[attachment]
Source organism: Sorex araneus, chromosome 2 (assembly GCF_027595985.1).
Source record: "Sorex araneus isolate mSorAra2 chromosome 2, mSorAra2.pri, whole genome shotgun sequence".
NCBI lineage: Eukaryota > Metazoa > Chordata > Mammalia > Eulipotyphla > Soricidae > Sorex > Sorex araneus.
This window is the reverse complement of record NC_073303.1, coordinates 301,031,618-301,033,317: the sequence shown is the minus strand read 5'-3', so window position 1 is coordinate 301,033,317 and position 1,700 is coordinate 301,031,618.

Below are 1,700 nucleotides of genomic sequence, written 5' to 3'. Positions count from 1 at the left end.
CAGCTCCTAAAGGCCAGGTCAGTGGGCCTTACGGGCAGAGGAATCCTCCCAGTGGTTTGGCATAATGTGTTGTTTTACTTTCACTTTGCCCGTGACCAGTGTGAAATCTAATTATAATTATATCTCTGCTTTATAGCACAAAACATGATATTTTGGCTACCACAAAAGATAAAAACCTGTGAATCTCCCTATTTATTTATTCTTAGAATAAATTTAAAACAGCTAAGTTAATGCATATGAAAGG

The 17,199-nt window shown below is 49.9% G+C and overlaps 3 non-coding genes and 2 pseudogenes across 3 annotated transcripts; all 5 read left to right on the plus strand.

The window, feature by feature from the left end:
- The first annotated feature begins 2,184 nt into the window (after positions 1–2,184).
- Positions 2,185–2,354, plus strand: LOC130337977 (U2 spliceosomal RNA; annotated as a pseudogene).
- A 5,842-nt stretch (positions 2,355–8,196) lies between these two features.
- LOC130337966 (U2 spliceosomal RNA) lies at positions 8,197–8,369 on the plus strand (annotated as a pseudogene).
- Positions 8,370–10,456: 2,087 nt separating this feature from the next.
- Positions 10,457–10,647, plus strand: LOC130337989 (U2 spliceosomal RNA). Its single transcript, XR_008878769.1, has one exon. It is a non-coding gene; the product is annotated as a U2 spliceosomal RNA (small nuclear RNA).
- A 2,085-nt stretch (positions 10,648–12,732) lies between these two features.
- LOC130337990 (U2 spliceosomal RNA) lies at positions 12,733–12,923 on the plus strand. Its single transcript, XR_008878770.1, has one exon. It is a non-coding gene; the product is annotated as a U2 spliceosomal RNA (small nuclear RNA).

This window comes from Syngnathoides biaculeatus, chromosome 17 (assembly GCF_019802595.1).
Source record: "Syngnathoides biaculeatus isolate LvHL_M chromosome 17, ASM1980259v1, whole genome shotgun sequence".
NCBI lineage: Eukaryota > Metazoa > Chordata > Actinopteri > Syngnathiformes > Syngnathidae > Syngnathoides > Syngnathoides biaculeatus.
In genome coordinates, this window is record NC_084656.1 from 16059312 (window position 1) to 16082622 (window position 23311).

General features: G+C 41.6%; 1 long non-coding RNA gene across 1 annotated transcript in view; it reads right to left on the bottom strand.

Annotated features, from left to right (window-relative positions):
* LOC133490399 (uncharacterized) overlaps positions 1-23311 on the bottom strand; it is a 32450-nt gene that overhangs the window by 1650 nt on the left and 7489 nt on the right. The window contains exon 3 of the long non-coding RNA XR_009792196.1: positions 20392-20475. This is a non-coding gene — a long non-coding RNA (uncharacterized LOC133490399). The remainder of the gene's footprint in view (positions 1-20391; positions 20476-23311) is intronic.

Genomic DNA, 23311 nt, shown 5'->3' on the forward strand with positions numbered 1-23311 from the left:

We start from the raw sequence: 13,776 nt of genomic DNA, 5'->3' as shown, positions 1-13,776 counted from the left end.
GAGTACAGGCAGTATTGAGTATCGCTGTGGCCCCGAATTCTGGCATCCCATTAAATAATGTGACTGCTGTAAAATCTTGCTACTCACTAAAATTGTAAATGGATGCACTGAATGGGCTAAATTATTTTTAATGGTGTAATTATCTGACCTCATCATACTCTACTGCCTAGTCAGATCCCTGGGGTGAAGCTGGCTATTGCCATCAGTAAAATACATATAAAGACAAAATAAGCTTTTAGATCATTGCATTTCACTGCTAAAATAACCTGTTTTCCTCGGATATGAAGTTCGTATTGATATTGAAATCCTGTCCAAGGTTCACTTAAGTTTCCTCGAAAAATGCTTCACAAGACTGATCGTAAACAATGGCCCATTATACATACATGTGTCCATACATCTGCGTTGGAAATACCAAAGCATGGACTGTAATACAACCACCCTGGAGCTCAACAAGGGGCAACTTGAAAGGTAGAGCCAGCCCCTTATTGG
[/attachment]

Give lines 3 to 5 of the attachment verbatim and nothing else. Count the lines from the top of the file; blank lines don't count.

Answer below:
NCBI lineage: Eukaryota > Metazoa > Chordata > Mammalia > Eulipotyphla > Soricidae > Sorex > Sorex araneus.
This window is the reverse complement of record NC_073303.1, coordinates 301,031,618-301,033,317: the sequence shown is the minus strand read 5'-3', so window position 1 is coordinate 301,033,317 and position 1,700 is coordinate 301,031,618.

Below are 1,700 nucleotides of genomic sequence, written 5' to 3'. Positions count from 1 at the left end.